Dorothy was a real hot ticket. She was something of a model for Frances. She had traveled the world for Ayer in the thirties, working in London, Paris, and Geneva for Ford, sailing to Norway and Sweden to study household electrical progress. She even made frequent visits to Hollywood, where she went to the Trocadero for dinner and saw all the stars. She once ran into Joan Crawford in Bullocks Wilshire. Dorothy bought size 16 of the dress that Joan had purchased in size 14. Just an inexpensive black daytime frock and very useful to both of us, I’m sure was how she had described it in a postcard she sent.
 
Their dinner tonight had started off as a business meeting, but after two martinis each they were laughing uproariously at a table at Bookbinder’s, eating oysters and telling jokes about the fellas at work. They were endlessly amused by the things they were expected to know as women in the office. A few years ago, Dorothy started keeping a sheet of paper in the vacant drawer under her typewriter, and every question that was asked of her, she typed down.
 
Tonight, she had read Frances a few of the latest: “How should a woman look when her son is seventeen? Could a winter hat have a bird’s nest on it? Is Macy’s singular or plural? Do women ever warble in the bathtub? What’s the difference between suede and buck? Does Queen Mary have a nice complexion? How many times a day do you feed a baby? Is this thing an inverted pleat?”
 
They had had a ball, but now Frances would have to pay the price.
 
She glanced at a sheet of paper, a recent strategy plan, and read, We are dealing primarily with a problem in mass psychology. We seek to maintain and strengthen the tradition of the diamond engagement ring— to make it a psychological necessity. Target audience: some seventy million people fifteen years and over whose opinion we hope to influence in support of our objectives.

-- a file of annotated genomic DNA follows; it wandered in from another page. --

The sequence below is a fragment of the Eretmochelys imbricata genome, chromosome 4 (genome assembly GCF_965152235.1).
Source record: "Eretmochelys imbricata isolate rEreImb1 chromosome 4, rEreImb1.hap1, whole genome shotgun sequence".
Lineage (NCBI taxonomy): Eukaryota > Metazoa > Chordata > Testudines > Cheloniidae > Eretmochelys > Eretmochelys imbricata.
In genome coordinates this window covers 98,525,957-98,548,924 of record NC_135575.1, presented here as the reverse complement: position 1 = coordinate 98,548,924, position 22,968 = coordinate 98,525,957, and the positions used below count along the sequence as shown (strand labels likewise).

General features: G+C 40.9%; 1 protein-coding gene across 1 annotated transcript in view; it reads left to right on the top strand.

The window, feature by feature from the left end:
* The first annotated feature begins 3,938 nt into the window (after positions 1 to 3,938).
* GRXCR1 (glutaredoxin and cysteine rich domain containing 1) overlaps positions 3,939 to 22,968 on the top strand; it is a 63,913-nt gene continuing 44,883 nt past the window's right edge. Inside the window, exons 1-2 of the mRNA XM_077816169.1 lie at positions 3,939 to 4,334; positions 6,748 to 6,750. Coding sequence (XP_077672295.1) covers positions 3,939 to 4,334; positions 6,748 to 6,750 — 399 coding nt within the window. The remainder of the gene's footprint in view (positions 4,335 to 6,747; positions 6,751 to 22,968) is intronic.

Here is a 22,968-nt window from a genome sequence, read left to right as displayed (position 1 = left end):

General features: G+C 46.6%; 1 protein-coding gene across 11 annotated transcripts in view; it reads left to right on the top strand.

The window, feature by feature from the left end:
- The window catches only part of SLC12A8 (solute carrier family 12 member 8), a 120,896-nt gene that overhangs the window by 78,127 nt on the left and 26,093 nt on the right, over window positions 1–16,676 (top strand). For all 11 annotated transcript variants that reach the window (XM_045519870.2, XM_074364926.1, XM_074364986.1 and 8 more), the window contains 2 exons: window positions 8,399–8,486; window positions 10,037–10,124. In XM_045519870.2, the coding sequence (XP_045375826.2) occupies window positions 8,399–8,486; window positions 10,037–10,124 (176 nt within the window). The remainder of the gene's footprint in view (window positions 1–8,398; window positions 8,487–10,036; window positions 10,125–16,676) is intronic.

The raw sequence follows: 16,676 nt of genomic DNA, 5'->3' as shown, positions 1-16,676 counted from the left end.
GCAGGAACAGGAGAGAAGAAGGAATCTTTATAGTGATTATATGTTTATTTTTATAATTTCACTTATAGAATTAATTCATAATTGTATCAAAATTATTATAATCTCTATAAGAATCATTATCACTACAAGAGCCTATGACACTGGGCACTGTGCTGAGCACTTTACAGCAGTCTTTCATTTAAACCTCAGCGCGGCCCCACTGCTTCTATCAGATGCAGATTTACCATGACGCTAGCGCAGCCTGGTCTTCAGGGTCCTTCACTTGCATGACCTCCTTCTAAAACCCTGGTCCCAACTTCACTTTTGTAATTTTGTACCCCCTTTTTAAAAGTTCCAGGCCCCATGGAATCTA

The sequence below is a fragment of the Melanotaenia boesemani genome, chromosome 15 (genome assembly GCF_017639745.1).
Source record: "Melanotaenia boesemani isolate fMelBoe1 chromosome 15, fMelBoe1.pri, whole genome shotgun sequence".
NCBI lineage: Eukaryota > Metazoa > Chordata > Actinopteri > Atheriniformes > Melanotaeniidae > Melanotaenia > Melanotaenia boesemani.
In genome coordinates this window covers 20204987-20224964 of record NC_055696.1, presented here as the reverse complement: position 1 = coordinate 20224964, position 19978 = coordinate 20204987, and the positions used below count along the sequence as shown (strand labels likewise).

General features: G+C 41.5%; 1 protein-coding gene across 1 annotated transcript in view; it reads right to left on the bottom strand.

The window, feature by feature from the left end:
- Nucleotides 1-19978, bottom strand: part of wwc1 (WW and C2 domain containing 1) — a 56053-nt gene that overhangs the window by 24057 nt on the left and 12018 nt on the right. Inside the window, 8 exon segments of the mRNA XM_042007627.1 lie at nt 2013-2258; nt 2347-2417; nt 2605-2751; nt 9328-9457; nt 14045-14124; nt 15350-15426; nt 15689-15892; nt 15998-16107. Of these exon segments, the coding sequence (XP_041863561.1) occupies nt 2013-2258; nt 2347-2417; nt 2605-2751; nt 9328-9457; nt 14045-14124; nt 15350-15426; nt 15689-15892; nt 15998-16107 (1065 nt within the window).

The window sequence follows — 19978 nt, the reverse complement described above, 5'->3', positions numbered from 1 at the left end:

Well, that narrowed it down nicely.
 
In 1938, a representative of Sir Ernest Oppenheimer, president of De Beers Consolidated Mines, wrote to Ayer to inquire whether, as he put it, “the use of propaganda in various forms” might boost the sales of diamonds in America.
 
The Depression had caused diamond prices to plummet around the world. Consumer interest had all but vanished. There were only half as many diamonds sold in America as there had been before the war, and the few diamond engagement rings still being purchased were inexpensive and small. De Beers had reserve stocks they couldn’t possibly sell. Oppenheimer was eager to bring the diamond engagement ring to prominence in the United States, and he had it on good authority that Ayer was the best in the business, the only agency for the job. He proposed a campaign at $500,000 annually for the first three years.
 
What Ayer had done for De Beers was a true testament to the power of advertising. By 1941, diamond sales had increased by 55 percent. After the Second World War, the number of weddings in America soared, and diamonds went right along with them. The price of diamonds went up, too: Today, a two- carat diamond could range in price from $1,500 to $3,300. In 1939, it would have been $900 to $1,750.
 
They had created a whole new sort of advertising for this campaign, and other agencies had been copying it ever since. In the absence of a direct sale to be made, or a brand name to be introduced, there was only an idea: the emotional currency attached to a diamond.
 
De Beers produced less than they could, to keep supply low and price high. Not only did their advertising approach boost sales, it also ensured that, once sold, a diamond would never return to the marketplace. After Frances got finished pulling their heartstrings, widows or even divorcées would not want to part with their rings.